My little one, the expedition leader, tries climbing a massive, fat willow, chunky branches reaching out in all directions, trunk twisted and gnarled from the effort and weight of its limbs. It is a beautiful tree which has to be climbed. We find plenty footholds in its heavily valleyed bark lines. The tree is bleeding. We watch, fascinated as we find drops of bloody sap formed on the bark of the tree in a few places. It is even the same consistency as blood. We talk about the blood and she said we need to pull some of the bark off the tree because it doesn’t hurt and that’s how we can show love to the tree. I’m captivated by this and follow her lead, gently peeling some of the excess bark away.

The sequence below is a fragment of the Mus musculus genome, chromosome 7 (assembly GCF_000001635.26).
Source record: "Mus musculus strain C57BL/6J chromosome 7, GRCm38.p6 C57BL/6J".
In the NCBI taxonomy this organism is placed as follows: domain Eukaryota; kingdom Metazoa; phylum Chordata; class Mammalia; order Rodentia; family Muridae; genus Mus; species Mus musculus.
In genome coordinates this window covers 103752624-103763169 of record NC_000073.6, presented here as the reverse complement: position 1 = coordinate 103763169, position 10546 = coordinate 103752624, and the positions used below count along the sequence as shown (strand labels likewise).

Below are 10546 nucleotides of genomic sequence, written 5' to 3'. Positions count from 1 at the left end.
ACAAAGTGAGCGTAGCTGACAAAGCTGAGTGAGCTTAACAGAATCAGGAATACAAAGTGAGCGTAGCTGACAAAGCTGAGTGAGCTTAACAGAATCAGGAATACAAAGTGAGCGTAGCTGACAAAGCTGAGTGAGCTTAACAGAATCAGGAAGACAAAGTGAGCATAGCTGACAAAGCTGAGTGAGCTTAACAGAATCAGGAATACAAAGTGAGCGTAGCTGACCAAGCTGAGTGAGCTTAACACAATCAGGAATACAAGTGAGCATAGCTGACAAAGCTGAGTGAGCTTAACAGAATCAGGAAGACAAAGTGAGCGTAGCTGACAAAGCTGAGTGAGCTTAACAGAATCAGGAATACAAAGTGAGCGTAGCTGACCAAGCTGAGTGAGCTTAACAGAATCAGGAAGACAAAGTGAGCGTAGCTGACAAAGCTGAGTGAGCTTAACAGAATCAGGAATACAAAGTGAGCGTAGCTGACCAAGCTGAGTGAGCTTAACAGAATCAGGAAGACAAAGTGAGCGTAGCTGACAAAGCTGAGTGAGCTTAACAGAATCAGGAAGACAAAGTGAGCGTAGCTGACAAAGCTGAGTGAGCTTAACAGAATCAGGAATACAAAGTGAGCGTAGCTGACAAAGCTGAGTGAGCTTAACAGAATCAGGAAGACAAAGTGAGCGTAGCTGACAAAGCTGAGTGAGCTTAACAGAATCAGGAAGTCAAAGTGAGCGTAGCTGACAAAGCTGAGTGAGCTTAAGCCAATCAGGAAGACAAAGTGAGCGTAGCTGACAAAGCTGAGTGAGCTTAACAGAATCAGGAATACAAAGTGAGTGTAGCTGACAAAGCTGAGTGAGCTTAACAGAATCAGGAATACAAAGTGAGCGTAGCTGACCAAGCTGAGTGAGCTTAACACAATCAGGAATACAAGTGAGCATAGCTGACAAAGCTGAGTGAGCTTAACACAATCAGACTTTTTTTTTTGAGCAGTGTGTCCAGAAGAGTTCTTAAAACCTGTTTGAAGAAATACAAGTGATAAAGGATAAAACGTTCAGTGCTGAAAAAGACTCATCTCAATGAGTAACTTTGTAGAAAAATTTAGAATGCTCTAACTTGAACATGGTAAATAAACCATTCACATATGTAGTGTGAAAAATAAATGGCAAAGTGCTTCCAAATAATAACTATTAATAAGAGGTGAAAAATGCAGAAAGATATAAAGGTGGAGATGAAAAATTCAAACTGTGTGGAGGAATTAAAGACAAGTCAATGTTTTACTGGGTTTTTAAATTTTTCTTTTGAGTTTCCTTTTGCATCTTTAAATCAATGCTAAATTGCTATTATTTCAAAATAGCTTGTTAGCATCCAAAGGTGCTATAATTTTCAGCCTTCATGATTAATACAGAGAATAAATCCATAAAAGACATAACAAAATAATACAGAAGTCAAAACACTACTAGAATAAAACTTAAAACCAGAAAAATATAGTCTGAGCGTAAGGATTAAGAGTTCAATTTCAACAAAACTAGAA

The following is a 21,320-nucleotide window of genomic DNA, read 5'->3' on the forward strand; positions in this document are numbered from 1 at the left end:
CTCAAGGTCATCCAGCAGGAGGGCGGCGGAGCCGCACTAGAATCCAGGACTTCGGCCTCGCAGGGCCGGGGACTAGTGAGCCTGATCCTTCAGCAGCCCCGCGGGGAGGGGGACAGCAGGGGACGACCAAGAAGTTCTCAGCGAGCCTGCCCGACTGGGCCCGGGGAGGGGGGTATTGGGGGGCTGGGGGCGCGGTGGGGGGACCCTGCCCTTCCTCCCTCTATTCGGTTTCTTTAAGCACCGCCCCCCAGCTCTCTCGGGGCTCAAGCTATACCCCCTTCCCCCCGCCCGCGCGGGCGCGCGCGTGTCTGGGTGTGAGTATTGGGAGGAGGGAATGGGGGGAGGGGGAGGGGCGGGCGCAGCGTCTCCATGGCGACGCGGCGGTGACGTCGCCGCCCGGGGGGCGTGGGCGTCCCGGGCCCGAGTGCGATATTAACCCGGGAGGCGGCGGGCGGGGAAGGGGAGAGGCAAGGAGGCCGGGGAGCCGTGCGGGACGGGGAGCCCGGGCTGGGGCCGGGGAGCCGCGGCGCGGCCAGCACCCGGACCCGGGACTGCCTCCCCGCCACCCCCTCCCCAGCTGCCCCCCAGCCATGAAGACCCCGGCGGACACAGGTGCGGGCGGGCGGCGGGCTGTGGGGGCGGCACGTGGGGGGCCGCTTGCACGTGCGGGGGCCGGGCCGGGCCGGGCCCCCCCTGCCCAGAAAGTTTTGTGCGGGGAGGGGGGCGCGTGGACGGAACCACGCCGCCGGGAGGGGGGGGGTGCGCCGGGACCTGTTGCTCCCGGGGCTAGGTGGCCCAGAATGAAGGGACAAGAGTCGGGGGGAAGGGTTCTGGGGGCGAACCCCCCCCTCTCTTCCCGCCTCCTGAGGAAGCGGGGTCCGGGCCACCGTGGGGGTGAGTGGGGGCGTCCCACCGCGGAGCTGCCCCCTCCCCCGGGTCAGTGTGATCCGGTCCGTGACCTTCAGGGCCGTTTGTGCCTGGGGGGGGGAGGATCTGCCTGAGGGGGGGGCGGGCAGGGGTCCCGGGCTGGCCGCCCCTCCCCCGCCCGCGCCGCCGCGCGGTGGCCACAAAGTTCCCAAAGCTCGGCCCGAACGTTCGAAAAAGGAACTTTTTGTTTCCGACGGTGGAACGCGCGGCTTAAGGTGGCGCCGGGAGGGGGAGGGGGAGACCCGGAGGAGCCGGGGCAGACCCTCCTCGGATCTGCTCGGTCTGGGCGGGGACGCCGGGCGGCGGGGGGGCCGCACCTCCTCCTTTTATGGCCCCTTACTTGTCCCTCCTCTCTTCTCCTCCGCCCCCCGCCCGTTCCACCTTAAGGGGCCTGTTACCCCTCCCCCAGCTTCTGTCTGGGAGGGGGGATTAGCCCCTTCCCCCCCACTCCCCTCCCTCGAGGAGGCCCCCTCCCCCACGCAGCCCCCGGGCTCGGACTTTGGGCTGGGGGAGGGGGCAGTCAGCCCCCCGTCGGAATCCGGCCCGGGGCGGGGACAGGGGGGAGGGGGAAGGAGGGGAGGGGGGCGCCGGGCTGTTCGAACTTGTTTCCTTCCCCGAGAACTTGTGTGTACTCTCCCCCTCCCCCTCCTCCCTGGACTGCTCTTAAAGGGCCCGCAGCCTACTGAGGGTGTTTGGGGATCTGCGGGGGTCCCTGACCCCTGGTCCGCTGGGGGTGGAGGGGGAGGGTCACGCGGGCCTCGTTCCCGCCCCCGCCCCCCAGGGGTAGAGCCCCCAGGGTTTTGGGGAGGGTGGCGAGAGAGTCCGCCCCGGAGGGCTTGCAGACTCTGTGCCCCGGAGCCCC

We climb some more and start to head back towards the water park. She insists she doesn’t want to go but in my need to keep going and do things I convince her that we ‘have to’. I pick up my bottle on the way back and feel like it opened the door to magic for me. The dog is happy to be on the move again. I reflect on the process of connection with the moment and what it takes for me to ‘lose my mind’ and go to a place where I am no longer a person, just an experiencer. It’s almost like an alternative reality, more vivid, more unreal, full of signposts, clues and coded messages.